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  14. Regalis

    Regalis Notable member

    There's a HUGE difference between a dog being "tethered" and going for a walk. Especially if while tethered they have shade, a pool, are on grass, etc. If they have shade, why do they need a covered kennel if they're not out in heavy rain?

    The young kids comment was meant precisely as Oji took it. I'm not going to attempt to walk 2 dogs (who outweigh me) and 2 toddlers, down a busy road by my self. I don't care how well trained the dogs are.

    Not every dog is reliable off lead. Not every dog should be off lead. Not every type of aggression can be trained away. Training is fine and dandy, but what about for those in training who haven't earned freedom? Or those simply not trustworthy enough off lead? Would you really rather see people risk it or keep their dogs AND the public safe? We can't even get people to train their dogs to walk properly on a leash, but you expect them to train them to be reliable off leash?!

    How exactly is being tethered any more a risk for injury than the millions of other things we do with our dogs? Guess I shouldn't hike with them, there's a chance they might get injured. They really shouldn't hike off leash, they might encounter a bear or mountain lion (or whatever is local to you). I've been tethering my dogs in some place or another for well over a decade. Not a one has been injured by it. Because they are supervised. My Gma had a dog killed at the groomers (collar got caught on the crate), so no groomers or crates! That's your logic.

    Climate control - I've already explained this. I, and many others, don't have AC. It's usually nicer outside than it is inside. So if that is the argument, I suppose no one without AC should even own dogs. For example, if it's 90 and breezy outside (which is hot for here) it will be over 100 inside. Even with fans and windows. But by the logic I'm seeing here, keeping them couped up in the house is ok ....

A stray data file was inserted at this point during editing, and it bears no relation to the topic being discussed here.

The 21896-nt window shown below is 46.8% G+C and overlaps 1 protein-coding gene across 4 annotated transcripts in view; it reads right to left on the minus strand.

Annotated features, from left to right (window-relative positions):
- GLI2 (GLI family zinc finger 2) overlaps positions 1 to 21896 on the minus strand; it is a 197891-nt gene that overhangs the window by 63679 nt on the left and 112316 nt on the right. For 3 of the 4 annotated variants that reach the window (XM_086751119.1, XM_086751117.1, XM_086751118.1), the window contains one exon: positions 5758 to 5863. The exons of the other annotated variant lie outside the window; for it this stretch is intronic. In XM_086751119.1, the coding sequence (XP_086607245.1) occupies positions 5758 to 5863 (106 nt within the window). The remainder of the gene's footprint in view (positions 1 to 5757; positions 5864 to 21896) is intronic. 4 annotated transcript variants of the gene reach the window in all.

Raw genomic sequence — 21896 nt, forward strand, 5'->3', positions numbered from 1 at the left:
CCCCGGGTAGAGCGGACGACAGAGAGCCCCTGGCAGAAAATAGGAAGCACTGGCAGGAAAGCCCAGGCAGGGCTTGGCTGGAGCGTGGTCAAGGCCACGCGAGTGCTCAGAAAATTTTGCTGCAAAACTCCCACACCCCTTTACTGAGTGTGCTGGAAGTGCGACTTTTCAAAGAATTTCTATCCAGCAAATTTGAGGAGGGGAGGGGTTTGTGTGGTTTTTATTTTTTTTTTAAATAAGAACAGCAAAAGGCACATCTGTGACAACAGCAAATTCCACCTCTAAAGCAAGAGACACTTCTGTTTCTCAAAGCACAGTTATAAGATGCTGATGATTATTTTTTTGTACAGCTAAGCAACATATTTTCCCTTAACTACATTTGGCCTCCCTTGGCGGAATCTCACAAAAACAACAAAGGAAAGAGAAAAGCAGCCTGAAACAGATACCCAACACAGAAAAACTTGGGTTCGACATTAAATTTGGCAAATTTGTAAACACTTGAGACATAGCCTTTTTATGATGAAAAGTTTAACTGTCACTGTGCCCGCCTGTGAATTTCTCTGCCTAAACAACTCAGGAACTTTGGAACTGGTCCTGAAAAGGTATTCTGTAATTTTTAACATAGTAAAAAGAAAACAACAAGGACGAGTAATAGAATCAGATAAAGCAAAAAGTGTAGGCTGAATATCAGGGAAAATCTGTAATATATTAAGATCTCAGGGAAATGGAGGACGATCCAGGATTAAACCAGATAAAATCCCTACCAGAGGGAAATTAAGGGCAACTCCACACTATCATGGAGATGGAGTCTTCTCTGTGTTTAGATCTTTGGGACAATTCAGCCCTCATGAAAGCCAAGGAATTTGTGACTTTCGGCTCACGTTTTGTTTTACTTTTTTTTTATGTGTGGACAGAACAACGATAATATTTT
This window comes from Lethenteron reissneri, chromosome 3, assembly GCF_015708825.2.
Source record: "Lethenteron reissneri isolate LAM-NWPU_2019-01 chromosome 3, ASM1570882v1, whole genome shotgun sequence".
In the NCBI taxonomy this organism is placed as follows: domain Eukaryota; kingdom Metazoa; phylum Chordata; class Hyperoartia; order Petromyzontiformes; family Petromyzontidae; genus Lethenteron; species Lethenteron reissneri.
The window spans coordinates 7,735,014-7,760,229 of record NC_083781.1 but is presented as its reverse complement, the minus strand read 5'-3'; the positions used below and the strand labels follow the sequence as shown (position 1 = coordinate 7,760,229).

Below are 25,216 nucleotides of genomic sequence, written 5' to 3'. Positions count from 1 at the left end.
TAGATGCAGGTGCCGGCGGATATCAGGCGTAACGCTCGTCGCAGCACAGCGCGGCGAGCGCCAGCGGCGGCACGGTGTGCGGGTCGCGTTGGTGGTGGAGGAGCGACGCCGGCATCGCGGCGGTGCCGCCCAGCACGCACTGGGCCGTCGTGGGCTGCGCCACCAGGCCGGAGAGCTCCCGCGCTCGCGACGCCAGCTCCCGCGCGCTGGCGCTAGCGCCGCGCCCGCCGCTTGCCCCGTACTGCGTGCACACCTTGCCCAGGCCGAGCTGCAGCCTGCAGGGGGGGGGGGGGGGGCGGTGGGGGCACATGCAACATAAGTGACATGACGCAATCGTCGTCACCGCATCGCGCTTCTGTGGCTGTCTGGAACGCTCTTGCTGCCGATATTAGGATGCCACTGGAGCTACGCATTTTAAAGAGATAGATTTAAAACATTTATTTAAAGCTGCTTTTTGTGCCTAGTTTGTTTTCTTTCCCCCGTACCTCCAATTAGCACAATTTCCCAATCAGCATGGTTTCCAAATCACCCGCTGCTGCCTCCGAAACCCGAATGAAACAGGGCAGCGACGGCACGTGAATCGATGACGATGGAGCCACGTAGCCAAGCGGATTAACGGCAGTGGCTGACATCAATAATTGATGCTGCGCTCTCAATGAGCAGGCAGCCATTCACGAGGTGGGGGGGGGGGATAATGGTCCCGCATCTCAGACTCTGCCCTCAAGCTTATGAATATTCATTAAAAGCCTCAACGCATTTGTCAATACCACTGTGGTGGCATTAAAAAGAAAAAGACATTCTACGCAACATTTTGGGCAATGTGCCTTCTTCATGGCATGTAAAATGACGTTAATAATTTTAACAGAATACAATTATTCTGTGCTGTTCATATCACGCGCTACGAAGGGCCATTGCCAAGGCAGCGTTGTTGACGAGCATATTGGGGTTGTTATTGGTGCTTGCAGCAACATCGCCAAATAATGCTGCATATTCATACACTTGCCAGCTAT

I HAVE to tether them at camp. So training is completely irrelevant.

    I no longer live in that house, so I think you guys are missing my real point here.

    Dogs who are cared for differently than how you do it are not necessarily abused or neglected. And putting them at risk of being surrendered solves, well, nothing. Yay, more dead doggies! If you think I'm exaggerating, look at how many dogs already cycle through Detroit AC and how many are euthanized. We'll be seeing a sharp increase, no doubt. Sorry, I don't quite get how that is even remotely better or more humane. Meanwhile, the other things that are truly abusive are still unregulated. Severely obese dog? No worries. Dog left unattended in a house/crate for the vast majority of it's life? Totally cool. Dogs that don't get even close to proper or adequate exercise? That's fine too. Dog eating the cheapest grocery store food available? Yup, you're ok. But omg a dog is tethered outside where others can see it but is cared for? Nope, either pay ridiculous fines or surrender it.

    "I" am not going to have to explain anything to animal control as I no longer live in the city (and my yard is now fenced). So this isn't about ME. I used myself as an example, because there are many more people like me who ARE going to be hurt by this. And dogs who are going to pay the ultimate price.
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  15. Drogon

    Drogon Hot Topics Subscriber

    That's too bad. Every day there's a 5'2" 90lb woman who walks her 2 120 lb Rottweilers around my neighborhood with her 3 toddlers.

    Of course not every dog is reliable off lead. Those are the dogs that need more training and should be kept on lead (not tethered).

    I disagree but until such a time as it is trained away they should be kept on lead.

    There is more risk of injury than being in a crate, which was your original question.

    That's a strange rule. I would think they could be on lead and not tethered.

    I'm sorry you don't like my opinion but I agree with the law. There's no reason to keep a dog tethered for 3 hours at a time. If the dog is unreliable or aggressive then the dog should be on lead.
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  16. Regalis

    Regalis Notable member

    I don't live in a "neighborhood". Lots of folks don't. I live on a main drag, with heavy truck traffic. My next closest street? Another, even more main road. So no, I will not now or ever be walking two kids and two large dogs alone.